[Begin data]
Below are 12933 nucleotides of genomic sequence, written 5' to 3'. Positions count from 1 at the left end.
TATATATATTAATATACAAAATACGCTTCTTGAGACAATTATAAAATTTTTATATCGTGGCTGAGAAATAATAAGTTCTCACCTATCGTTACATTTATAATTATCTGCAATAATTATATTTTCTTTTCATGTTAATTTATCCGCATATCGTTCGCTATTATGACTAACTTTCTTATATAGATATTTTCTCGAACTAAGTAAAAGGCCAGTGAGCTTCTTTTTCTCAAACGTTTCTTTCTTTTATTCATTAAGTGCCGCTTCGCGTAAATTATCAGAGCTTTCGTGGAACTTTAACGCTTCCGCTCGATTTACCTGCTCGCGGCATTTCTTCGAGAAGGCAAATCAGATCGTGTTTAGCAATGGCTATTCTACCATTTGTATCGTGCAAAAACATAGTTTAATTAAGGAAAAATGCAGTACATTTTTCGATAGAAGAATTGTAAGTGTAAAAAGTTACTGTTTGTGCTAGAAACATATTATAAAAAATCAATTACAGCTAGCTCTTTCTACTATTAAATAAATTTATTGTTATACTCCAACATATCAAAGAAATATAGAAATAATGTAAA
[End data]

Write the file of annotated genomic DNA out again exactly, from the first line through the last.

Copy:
Below are 12933 nucleotides of genomic sequence, written 5' to 3'. Positions count from 1 at the left end.
TATATATATTAATATACAAAATACGCTTCTTGAGACAATTATAAAATTTTTATATCGTGGCTGAGAAATAATAAGTTCTCACCTATCGTTACATTTATAATTATCTGCAATAATTATATTTTCTTTTCATGTTAATTTATCCGCATATCGTTCGCTATTATGACTAACTTTCTTATATAGATATTTTCTCGAACTAAGTAAAAGGCCAGTGAGCTTCTTTTTCTCAAACGTTTCTTTCTTTTATTCATTAAGTGCCGCTTCGCGTAAATTATCAGAGCTTTCGTGGAACTTTAACGCTTCCGCTCGATTTACCTGCTCGCGGCATTTCTTCGAGAAGGCAAATCAGATCGTGTTTAGCAATGGCTATTCTACCATTTGTATCGTGCAAAAACATAGTTTAATTAAGGAAAAATGCAGTACATTTTTCGATAGAAGAATTGTAAGTGTAAAAAGTTACTGTTTGTGCTAGAAACATATTATAAAAAATCAATTACAGCTAGCTCTTTCTACTATTAAATAAATTTATTGTTATACTCCAACATATCAAAGAAATATAGAAATAATGTAAA